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Changes in the response of wheat to nitrogen fertilizer in Northern New South Wales

A.D. Doyle and I.C.R. Holford

Department of Agriculture, Tamworth, New South Wales

Very low rates of nitrogen fertilizer (average 5 kg N/ha for those actually using nitrogen) are currently used in the northern wheat belt of N.S.W., despite the fact that experiments in 1973 and 1974 indicated teat higher rates may be required in some areas. A series of experiments was begun in 1985 to re-assess the current extent and degree of nitrogen and phosphorus deficiency in the region and to improve prediction of responsiveness of wheat to N and P fertilizers through soil testing. Responses to nitrogen in 1985 and 1986 are reported here.


Six 5N x 5P factorial experiments were conducted in 1985 and eleven experiments in 1986. Nitrogen rates were 0-93 kg/ha in 1985 and 0-116 kg/ha in 1986. Phosphorus rates were 0-50 kg P/ha in 1985 and 0-38 kg/ha in 1986.

Results and Discussion

In 1985 there was very little response to fertilizer P, but there were major responses to N - both in terms of grain yield and grain protein. Grain yields in all trials were increased to the highest nitrogen application rate of 93 kg/ ha, with grain yield responses at 93 kg/ha varying from 0.7 to 1.5 t/ha. Grain protein, which generally only increased substantially with the higher rates of nitrogen fertilizer, increased by between 0.6 and 4.3 percentage points with the application of 93 kg N/ha. When premium payments were taken into account, highest profit at all sites was obtained when 93 kg N/ha were applied, profit varying from $77 to $172/ha.

Grain yield responses in 1986 were more variable than in 1985, but were generally again higher than anticipated. Two sites were unresponsive to nitrogen fertilizer - one of these experienced severe moisture stress and the other had adequate soil mineral N and yielded 5.4 t/ha. Grain yield responses to 116 kg N/ha on the other sites varied from 0.25 to 2.3 t/ha. Grain protein increases from 116 kg N/ha varied from 1.0 to 2.9 percentage points, in most cases making the grain eligible for premium or for increased premium payments. Of the nine 1986 sites responding to nitrogen fertilizer, two had a maximum profit at 15 kg N/ha, three at 60 kg N/ha and four at 116 kg N/ha.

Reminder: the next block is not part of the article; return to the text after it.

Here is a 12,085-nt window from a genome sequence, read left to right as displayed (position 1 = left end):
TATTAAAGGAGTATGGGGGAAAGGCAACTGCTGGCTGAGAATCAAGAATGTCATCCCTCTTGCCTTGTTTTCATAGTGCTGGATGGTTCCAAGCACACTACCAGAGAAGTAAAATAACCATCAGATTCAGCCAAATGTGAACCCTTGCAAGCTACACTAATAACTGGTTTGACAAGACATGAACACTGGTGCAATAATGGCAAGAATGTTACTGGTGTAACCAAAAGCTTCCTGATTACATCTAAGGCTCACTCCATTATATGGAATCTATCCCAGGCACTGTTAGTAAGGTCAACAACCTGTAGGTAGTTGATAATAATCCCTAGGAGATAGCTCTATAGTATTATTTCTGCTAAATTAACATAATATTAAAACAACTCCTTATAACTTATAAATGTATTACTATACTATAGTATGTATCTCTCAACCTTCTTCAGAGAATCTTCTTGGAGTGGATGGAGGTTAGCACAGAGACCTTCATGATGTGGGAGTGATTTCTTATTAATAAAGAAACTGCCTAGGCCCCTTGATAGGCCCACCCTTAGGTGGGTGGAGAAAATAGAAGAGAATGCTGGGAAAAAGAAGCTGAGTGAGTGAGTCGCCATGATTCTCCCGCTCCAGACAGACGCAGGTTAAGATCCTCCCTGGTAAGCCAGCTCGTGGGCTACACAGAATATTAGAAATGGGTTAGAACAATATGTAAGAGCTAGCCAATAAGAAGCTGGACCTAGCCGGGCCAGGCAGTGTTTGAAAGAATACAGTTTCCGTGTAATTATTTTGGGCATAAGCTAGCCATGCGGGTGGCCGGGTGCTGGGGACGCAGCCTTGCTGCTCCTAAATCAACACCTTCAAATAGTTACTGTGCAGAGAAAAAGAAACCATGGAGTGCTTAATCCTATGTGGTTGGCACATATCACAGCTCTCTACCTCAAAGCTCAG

Only six of 49 experiments conducted in the north from 1962-64 gave responses to nitrogen returning a profit greater than $2.50/ha (1). On two experiments optimal N rate was > 92 kg/ha and on one experiment the optimal N rate was 27 kg N/ha, with optimal rates of less than 10 kg N/ha in all other experiments. In a survey covering a total of 141 sites in 1974 and 1975, 57 sites gave economic responses to 30 kg N/ha, with 29 of these sites giving greater profit at 50 kg N/ha (2).

The current experiments therefore provide strong evidence for a sharp decline in nitrogen fertility in wheat soils in northern N.S.W. - a region where rotation with legume pasture or grain legume crops is very limited.

1. Colwell, J.D. and Esdaile, R.J. 1966. Aust.J.Exp.Agric.Anim.Husb. 6 418- 24.

2. Doyle, A.D. 1977. N.S.W. Dept. Agric. Tech. Bull. No. 14.

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